New Royal Raises Old Argument for a Republic

Babies are nature’s way of telling the human race to keep plodding along. Despite the general awfulness that befalls the species from time to time, and despite the rather innate nastiness of homo sapiens, babies remind mankind that the future is unwritten. So, the latest addition to the British royal family has sparked celebrations and and outpourings of cash. Yet, if one truly cares about the kid, one must support the abolition of the monarchy.

Defenders of the institution cite the way in which a monarch stands above politics and thus can unite the nation in a way no president could. As head of state but not of government, the British royal family acts as guardians of the nation. Compare that with the rather unhappy times in America when the president is politically unpopular, and thus, cannot bring people together (Richard Nixon for example). And there is the economic argument. Would people come from all over the world to see the President of Britain and buy silly souvenirs?

Against these arguments, republicans in Britain (decidedly a minority) point out the inherent unfairness of the institution. Why should one family enjoy vast wealth simply because the Elector of Hanover managed to get Parliament to invite him to become king some 300 years ago.? What sort of meritocracy is possible? The class system rests upon the monarchy, and the class system is unfair. To which, the monarchists reply “life is unfair.”

Yet, there is one argument against the monarchy that goes unanswered because it is unanswerable. The monarchy imprisons the royals and prevents them from living full and productive lives. One only has to review recent history to see this is so.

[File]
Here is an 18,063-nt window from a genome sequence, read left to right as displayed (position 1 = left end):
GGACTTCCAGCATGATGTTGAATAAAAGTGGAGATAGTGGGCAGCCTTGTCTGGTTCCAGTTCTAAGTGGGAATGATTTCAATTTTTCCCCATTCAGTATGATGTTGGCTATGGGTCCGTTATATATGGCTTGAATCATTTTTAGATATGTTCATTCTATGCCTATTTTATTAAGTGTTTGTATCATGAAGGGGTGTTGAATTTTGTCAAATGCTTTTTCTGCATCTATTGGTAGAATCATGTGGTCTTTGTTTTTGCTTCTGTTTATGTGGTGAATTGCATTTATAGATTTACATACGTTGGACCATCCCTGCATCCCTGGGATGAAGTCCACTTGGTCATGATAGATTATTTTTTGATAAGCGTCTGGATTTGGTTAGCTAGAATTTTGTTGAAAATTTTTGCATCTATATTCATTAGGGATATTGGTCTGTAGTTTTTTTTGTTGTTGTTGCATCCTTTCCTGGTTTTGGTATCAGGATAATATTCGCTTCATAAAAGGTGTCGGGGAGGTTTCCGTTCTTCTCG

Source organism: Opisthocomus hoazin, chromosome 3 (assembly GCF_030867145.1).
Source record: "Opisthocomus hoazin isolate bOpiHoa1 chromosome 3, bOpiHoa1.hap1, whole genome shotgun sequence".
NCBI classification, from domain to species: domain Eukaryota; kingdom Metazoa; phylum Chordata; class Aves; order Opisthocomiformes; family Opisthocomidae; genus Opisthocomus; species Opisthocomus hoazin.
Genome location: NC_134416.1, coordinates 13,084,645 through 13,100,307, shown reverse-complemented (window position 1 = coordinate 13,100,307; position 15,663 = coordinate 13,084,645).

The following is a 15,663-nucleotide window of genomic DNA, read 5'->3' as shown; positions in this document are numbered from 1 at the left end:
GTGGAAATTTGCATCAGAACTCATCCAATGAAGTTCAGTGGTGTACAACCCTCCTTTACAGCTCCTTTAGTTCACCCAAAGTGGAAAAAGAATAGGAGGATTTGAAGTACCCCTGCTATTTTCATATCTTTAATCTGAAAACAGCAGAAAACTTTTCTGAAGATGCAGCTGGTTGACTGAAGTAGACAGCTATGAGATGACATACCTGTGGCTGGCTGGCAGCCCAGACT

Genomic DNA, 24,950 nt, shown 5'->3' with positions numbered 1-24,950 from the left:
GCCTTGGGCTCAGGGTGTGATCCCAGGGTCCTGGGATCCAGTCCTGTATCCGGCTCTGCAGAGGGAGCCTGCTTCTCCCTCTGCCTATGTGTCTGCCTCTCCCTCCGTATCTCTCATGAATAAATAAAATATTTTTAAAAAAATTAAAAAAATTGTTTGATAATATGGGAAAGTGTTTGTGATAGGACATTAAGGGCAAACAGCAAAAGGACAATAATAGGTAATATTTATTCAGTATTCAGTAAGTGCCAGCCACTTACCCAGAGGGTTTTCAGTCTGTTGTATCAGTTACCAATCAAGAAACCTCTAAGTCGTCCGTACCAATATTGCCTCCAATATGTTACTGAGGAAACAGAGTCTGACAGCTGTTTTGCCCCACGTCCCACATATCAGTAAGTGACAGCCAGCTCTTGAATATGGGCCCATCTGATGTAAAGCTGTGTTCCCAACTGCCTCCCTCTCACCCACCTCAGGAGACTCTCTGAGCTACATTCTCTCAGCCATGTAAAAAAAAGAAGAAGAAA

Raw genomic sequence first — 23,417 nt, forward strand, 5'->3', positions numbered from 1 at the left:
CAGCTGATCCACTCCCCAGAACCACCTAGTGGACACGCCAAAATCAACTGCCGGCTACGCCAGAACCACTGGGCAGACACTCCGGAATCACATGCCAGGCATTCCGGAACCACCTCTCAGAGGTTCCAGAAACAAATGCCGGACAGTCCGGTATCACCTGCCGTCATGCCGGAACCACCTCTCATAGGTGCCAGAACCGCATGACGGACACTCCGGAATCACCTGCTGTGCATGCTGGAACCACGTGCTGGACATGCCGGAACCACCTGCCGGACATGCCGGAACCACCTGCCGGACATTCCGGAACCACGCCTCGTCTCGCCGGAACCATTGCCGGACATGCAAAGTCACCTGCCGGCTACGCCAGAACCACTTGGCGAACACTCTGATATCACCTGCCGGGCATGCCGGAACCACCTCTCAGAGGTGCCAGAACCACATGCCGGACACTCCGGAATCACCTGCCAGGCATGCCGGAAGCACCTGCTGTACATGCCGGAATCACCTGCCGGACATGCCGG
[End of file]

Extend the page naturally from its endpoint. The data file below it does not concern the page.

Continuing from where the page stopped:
This child is destined to be king unless his father outlives him. Given the longevity of the family (his great, great grandmother “Queen Mum” made it past 100, and Prince Philip is in his tenth decade of life), medical advances and the royal lifestyle, the Prince of Cambridge (his title for now) will be past 60 when he ascends the throne. What does he do until then? He can’t really go into business; his grandfather’s farming business is a half-hearted attempt at being productive. There is the military, but what if he doesn’t want that? Prince Edward left the armed forces after a few weeks to start a film production company, but he’s not going to be king. Anything political is out of the question.

And there is the personal life to consider. Prince Charles married Diana Spencer out of duty, but the world now knows that Camilla Parker-Bowles was his true love. How painful it must have been for all three of them. And while Britain is a more liberal nation than it once was, suppose the new prince is gay. Will he have any hope of happiness under those circumstances?

Every human being deserves to determine his or her own fate. That is the entire point of life, insofar as there is one. Realizing one’s potential, trying and failing or succeeding. And this is where the monarchy is cruel. The Prince of Cambridge will be King of England some day, but he is unlikely to be allowed to be much else. And there is so much more he might be.